Last week, I was talking about my personal Twitter philosophy with the posts The Problem with Follow Friday and Twitter: The Quality Versus Quantity Debate. One of the comments on the first post really struck a cord with me:
I like the suggestions here. I am new to blogging, social media and, specifically, Twitter, so the clarification on what Follow Friday is and how to improve it was welcomed.
The points that you make about getting to know the people you follow also struck me. I follow a number of people who write very engaging material that I enjoy reading about social media, internet marketing, blogging, etc., but I have never connected with them on a personal level. I hope that they don’t think I am only interested in boosting numbers by following them. I feel like I am a true follower of theirs, I just haven’t reached out and said hello because in the vast scheme of things I feel so insignificant compared to who they are and their popularity. Perhaps I should reconsider my thought process.
Thanks for the great article,
This is along the same lines as something I wrote about being nervous to meet people at NMX/BlogWorld. If you’ve never been to a conference before, it can be an overwhelming experience just because of all the things to do, let alone the people to meet. It can also be a bit intimidated by the “big names” who all seem to know one another well and who don’t know you at all. Who doesn’t want to be part of the cool kids’ club?
I think the same thing happens on Twitter. I follow some big names in my industry and in the Internet marketing industry, and it can be intimidating to reply to them on Twitter, since I look up to them and they don’t know me from any of their other 123908123809 followers. That’s okay – I don’t expect them to know every single blog reader or Twitter follower…but how do I break into their circle? Some days, I see Twitter conversations between a few people I really respect and I just want to stomp my foot and say, “Hey, guys! I’m interesting too! Be my friend!”
Luckily, Twitter actually does give you a way to do that…without seeming like a brat! This is the first time, in my opinion, that a social media network has been a “safe space” to meet people without feeling like a stalker. After all, Twitter is all about getting as many stalkers…erm, I mean followers…as you can. Most people encourage following them through Twitter buttons on their blogs. And really, I think most people want their followers to hold a conversation, not just listen to them talk.
I don’t think I’m saying anything here that you don’t know already. I think RhondaRanae hit the nail on the head with this line in particular: “…in the vast scheme of things I feel so insignificant compared to who they are and their popularity…”
So, if you’re feeling insignificant, what can you do to break that barrier and reach out?
- Do more than retweet their links.
When a guy like Darren Rowse announces a new blog post on Twitter, hundreds of people retweet it. While I’m sure they appreciate the promotion, there’s no way they can go back and say thank you to everyone. There aren’t enough hours in the day. They get so many retweets, in fact, that those mentions because white noise. So do something more than just hitting the RT button. Rather than just a copy of their Tweet, send out you own promotion of the post you enjoyed. “This post really helped me figure out blog monetization *link*. Thanks @problogger!” They might still not have time to reply, but your retweets stand out as more genuine.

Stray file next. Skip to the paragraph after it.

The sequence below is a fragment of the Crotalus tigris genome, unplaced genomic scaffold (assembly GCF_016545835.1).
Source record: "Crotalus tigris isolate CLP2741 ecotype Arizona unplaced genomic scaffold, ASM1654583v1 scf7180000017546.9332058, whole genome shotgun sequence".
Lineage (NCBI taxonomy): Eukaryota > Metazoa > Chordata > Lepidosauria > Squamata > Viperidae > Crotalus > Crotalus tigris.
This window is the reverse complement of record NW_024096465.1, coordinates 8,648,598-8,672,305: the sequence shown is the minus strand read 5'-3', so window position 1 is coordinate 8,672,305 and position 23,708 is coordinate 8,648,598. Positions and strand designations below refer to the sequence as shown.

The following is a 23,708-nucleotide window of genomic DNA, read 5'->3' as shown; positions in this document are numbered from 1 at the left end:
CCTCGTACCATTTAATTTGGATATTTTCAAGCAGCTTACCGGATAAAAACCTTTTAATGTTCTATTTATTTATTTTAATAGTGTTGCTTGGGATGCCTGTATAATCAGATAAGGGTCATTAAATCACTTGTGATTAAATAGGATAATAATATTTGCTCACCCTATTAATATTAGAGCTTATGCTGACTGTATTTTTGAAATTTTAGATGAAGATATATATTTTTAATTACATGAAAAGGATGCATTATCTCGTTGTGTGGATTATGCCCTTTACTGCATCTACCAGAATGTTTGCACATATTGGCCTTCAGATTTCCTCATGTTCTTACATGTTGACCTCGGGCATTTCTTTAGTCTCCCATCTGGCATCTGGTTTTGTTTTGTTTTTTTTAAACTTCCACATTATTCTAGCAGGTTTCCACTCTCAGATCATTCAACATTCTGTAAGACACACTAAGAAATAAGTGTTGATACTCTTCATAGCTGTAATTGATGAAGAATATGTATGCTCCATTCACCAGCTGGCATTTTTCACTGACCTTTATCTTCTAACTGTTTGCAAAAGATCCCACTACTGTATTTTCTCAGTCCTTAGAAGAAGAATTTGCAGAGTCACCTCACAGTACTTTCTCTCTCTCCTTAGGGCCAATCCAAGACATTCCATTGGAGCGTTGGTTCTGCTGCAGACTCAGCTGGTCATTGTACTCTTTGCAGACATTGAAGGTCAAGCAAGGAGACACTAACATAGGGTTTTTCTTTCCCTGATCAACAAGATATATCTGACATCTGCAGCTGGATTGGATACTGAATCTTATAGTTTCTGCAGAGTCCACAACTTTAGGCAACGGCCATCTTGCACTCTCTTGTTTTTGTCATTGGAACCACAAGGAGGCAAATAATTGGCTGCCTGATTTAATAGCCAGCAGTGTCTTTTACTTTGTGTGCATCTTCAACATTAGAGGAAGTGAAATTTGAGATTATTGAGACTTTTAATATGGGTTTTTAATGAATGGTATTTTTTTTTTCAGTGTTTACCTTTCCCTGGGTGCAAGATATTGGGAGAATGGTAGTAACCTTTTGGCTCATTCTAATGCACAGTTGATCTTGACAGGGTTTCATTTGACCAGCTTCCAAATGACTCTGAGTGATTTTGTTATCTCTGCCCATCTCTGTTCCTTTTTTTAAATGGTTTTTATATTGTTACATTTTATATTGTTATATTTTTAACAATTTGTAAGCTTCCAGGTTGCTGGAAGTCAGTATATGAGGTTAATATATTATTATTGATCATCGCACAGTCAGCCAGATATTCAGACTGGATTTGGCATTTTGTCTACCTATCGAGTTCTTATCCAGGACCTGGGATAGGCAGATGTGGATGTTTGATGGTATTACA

- Tweet their links on your own.
If you find something on their site that you really enjoy, even if it is older post or episode, tell your followers. People like when you tweet things they’ve written, especially when you’re promoting a piece that isn’t currently getting a ton of attention. It’s a friendly wave, like “I like your site for real! I’m not just following the crowd and retweeting everything you say.”
- Comment on a personal tweet.
Tweeters have two types of tweets – links and personal. It’s great to comment on the content they’re sharing, but if you really want to make friends, reply to some of their personal tweets as well. Like with comments on blog posts, make sure you’re adding to the conversation, not just saying, “I agree!” Give them a reason to want to reply back to you.
It’s tough to reach out, especially if you’re an introvert (which many of us are). I realize that, and I struggle with it myself. It’s especially hard to reach out and get nothing in return, but don’t take it too personally. If you’re persistent, your tweets will get through eventually and the big names in your industry will start to recognize your name. It doesn’t happen overnight.
One word of caution, though: Make friends unselfishly. Don’t use these tips because you want to be popular yourself. Use these tips because you legitimately like a person and look up to them. If your thought is, “Hm…if Chris Brogan gets to know me, he’ll retweet my links and I’ll be popular!” you have no respect from me. Of course we all want to make valuable connects with people who can help our businesses, but don’t abuse connections you make on Twitter. Friendship first, business second. Trust me, the links will come in time if you just focus on being a good friend.